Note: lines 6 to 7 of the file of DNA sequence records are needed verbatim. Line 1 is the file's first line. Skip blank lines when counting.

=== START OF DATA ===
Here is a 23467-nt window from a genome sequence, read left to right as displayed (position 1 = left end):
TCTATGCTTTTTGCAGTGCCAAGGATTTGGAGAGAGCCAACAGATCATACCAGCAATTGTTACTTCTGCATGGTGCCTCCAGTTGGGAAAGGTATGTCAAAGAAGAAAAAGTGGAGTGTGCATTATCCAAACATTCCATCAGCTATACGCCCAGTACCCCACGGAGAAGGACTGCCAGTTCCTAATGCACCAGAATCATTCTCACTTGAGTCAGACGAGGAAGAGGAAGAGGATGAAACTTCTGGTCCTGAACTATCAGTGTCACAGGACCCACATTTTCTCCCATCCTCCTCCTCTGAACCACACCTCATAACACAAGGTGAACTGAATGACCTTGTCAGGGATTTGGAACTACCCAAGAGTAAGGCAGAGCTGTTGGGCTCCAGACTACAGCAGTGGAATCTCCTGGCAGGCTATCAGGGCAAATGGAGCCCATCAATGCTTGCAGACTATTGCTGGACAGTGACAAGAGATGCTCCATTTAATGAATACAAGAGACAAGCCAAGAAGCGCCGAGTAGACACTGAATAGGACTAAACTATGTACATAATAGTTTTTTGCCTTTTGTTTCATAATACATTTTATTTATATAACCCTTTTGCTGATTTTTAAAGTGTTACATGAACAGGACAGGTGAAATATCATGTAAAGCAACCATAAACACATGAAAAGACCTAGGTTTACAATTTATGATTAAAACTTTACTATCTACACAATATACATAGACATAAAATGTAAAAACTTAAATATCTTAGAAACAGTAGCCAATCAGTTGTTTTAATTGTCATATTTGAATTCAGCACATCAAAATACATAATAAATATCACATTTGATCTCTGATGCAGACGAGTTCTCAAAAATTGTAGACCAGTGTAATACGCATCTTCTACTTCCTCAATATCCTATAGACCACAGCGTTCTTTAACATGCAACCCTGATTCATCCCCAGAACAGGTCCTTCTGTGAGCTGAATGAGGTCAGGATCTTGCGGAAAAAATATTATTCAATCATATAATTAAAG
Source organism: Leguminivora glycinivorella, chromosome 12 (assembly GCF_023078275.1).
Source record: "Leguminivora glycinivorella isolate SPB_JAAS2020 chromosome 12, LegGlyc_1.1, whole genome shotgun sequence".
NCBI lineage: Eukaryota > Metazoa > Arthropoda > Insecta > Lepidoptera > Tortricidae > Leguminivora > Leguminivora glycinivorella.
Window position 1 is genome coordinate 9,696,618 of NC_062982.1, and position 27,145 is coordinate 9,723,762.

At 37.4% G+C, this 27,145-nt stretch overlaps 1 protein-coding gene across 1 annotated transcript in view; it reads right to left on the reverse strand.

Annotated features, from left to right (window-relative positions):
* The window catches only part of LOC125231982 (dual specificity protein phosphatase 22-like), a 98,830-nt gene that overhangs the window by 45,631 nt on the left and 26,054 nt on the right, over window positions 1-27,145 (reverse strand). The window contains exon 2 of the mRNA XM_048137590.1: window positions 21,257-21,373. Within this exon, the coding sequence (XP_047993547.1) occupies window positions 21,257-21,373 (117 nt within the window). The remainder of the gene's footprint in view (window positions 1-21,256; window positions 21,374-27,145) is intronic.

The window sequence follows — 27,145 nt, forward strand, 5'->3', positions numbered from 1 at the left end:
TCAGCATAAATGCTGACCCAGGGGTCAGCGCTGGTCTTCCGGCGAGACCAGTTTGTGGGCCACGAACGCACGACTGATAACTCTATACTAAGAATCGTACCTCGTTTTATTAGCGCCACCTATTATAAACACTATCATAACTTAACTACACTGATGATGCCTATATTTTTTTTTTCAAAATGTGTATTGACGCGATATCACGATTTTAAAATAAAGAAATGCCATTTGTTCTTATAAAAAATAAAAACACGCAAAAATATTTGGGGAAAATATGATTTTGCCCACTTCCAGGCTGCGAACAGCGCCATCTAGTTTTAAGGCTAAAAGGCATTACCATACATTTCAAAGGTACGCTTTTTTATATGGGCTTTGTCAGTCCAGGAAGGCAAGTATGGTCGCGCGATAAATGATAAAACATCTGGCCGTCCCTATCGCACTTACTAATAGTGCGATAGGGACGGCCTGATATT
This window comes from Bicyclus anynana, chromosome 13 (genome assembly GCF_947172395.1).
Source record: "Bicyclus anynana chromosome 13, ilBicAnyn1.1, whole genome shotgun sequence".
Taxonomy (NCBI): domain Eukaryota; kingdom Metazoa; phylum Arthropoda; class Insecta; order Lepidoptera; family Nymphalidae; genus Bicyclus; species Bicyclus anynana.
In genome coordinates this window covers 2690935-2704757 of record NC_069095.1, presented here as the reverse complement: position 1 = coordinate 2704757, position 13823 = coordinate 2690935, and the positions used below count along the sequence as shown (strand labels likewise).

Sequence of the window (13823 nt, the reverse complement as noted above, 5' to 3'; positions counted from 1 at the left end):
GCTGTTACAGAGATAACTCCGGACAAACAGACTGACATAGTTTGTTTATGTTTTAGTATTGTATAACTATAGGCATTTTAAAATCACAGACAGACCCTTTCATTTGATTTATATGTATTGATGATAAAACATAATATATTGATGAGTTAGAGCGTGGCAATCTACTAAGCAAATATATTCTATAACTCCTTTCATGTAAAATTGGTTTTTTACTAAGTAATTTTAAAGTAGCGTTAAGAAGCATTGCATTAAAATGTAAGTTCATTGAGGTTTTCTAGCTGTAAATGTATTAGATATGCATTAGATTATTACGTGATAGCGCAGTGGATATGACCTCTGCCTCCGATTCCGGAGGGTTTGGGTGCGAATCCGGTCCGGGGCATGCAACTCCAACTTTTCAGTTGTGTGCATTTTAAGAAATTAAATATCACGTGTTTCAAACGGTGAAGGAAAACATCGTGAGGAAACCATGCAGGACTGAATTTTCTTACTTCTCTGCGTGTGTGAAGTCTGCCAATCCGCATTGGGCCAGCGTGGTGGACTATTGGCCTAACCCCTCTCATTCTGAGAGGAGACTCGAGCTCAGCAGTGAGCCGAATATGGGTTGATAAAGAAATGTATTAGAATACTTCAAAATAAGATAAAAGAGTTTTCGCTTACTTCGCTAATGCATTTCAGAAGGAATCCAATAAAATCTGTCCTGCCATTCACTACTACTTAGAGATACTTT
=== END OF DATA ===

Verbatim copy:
Window position 1 is genome coordinate 9,696,618 of NC_062982.1, and position 27,145 is coordinate 9,723,762.

At 37.4% G+C, this 27,145-nt stretch overlaps 1 protein-coding gene across 1 annotated transcript in view; it reads right to left on the reverse strand.